As shown in Fig. 4A, there are two threonines (T) in the 16-amino-acid TvTSP6 tail. To assess whether phosphorylation of these threonines is required for the targeting and distribution of the protein, the two residues were mutated to alanine. The localization of the mutant protein was indistinguishable from that of the full-length wild-type protein (data not shown). Hence, the two threonine residues present in the C-terminal tail are not necessary for flagellar targeting or protein redistribution.

TvTSP6 plays a role in parasite migration

To adhere to epithelial cells of the host's urogenital tract, T. vaginalis must migrate through the extracellular matrix (ECM) that surrounds these cells. As mammalian TSPs are known to be involved in cellular migration (Hemler, 1998; Yauch and Hemler, 2000; Zhang et al., 2001), we tested whether TvTSP6 facilitates parasite migration through the ECM. A commercial invasion system in which parasites are placed in a cell culture insert and assessed for their ability to pass through 8 μm diameter pores impregnated with ECM proteins (MatrigelTM) was used. Parasites were transfected with either an episomal vector expressing TvTSP6 or TvTSP6ΔCt expressing the truncated C-terminal version of TvTSP6 (see Fig. 4A). At increasing times post inoculation, the number of parasites that migrated through the Matrigel and crossed into the bottom chamber was counted. After 3 h, 84% of the TvTSP6-transfected parasites had migrated into the lower chamber compared to 70% of TvTSP6ΔCt transfectants (Fig. 7). Six hours after inoculation the differences were even more pronounced, with 100% of the TvTSP6 transfectants having migrated through the Matrigel, compared to 70% for the TVTSP6ΔCt transfectants. Migration of parasites mock-transfected with an empty vector was similar to that observed for TvTSP6 transfectants (data not shown). These results indicate a role for TvTSP6 in migration wherein the C-terminal tail modulates migration as its deletion substantially reduces the percentage of migrating parasites.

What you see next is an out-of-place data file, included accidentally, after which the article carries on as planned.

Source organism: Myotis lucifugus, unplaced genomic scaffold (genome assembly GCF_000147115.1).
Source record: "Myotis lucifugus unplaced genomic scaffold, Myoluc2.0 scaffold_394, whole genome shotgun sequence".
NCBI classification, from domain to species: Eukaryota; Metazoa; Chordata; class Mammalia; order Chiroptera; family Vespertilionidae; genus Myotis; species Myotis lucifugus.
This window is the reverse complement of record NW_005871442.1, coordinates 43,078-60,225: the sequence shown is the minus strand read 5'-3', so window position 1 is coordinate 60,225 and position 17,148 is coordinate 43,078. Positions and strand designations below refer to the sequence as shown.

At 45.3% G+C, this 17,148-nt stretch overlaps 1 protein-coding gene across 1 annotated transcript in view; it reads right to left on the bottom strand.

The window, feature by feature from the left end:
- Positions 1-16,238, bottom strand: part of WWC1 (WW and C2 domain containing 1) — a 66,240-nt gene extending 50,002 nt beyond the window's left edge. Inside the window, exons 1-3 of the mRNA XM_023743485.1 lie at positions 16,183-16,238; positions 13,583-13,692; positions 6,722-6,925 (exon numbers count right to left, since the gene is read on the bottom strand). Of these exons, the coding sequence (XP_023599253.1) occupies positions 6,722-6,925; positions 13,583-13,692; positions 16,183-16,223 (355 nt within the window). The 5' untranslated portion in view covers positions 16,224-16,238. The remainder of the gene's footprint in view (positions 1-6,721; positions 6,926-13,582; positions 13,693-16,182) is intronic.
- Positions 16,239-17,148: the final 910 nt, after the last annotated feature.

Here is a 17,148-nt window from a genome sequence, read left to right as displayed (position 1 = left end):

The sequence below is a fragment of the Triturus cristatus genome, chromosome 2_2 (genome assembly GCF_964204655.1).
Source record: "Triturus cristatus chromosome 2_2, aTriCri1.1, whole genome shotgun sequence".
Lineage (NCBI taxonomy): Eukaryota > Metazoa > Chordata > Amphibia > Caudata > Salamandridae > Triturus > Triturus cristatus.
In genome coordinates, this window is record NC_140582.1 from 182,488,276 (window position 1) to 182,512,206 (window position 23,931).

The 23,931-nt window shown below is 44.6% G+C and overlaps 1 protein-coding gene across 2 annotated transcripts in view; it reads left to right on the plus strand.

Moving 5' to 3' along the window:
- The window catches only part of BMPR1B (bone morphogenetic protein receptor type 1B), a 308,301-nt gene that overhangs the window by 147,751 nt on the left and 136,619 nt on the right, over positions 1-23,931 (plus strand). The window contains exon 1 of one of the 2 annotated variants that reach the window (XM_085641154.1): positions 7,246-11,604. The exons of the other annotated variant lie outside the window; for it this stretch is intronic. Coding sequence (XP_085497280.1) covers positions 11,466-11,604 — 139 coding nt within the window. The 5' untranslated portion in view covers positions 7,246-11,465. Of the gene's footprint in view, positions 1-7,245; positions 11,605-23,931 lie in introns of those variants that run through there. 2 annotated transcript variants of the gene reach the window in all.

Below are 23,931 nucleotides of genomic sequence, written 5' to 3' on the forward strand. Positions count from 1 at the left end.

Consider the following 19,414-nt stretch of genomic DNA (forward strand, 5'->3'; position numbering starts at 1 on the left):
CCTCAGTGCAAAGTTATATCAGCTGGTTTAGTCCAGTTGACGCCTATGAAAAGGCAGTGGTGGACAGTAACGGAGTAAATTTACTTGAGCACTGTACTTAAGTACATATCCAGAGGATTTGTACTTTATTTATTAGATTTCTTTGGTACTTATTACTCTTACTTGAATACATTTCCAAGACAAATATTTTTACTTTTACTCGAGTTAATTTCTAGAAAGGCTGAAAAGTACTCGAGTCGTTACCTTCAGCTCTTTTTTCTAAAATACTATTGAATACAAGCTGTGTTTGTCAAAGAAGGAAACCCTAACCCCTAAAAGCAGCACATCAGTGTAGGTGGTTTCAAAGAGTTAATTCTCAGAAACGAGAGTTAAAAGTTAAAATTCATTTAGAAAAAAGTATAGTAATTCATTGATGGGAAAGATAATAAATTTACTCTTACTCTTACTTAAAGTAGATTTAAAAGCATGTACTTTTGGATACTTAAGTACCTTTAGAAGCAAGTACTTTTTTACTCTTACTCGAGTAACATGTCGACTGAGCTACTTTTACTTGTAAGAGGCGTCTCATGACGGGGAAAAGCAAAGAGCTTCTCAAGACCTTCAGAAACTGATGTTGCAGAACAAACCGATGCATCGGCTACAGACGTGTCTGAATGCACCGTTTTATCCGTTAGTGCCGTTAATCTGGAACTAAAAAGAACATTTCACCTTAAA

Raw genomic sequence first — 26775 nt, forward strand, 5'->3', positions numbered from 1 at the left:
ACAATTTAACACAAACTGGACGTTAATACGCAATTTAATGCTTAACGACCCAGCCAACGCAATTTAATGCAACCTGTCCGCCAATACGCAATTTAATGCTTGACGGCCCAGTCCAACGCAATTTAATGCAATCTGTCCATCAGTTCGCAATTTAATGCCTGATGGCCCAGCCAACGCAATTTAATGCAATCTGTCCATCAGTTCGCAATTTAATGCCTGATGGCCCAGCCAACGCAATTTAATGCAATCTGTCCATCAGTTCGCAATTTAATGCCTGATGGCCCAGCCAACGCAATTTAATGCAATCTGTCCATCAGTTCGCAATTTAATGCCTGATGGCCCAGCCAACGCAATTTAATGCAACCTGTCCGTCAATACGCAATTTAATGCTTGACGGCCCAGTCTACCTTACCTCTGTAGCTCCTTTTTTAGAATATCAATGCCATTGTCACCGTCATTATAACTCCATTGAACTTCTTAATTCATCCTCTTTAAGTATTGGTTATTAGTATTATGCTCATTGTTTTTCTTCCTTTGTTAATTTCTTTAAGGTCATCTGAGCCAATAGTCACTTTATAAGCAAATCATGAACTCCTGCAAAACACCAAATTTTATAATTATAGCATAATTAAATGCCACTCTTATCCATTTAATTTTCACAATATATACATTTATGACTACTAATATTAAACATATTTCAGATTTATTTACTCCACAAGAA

figure

Figure 7. Cell migration through Matrigel. Migration of parasites transfected with EpNEO, an empty episomal expression vector (black line), or TvTSP6ΔCt, a truncated C-terminal version of TvTSP6 (grey line), was determined over a 6 h period. Every sample in each point of the curve was carried out in triplicates. Error bars indicate standard deviations. A representative experiment of six independent experiments is shown. Note that after 6 h, 100% of the TvTSP6-transfected parasites had migrated into the lower chamber compared to 70% of TvTSP6ΔCt transfectants.

Download figure to PowerPoint

Discussion

  1. Top of page
  2. Summary
  3. Introduction
  4. Results
  5. Discussion
  6. Experimental procedures
  7. Acknowledgements
  8. References
  9. Supporting Information

In this study we have identified a flagellar protein, TvTSP6, of the parasite T. vaginalis that is a member of the TSP family of integral membrane proteins. TSPs have primarily been studied in mammals and worms where they have been shown to reside in the plasma membrane and the membranes of intracellular vesicles (Hemler, 2003; 2005; Hong et al., 2005; Tran et al., 2006; Huang et al., 2007; Pearson et al., 2012). Although TvTSP6 is predominantly in the flagellar membrane when the parasite is not in contact with host cells, we found that it redistributes to the plasma membrane of the cell body and intracellular vesicles upon initial binding to host cells (VECs). Interestingly, TvTSP6 then reappears primarily on the flagella within 3 h of exposure to VECs. As the flagella is known to function in sensory reception in addition to motility (Scholey, 2003), redistribution of TvTSP upon host cell exposure suggests a role for this protein in sensing external host-derived stimuli.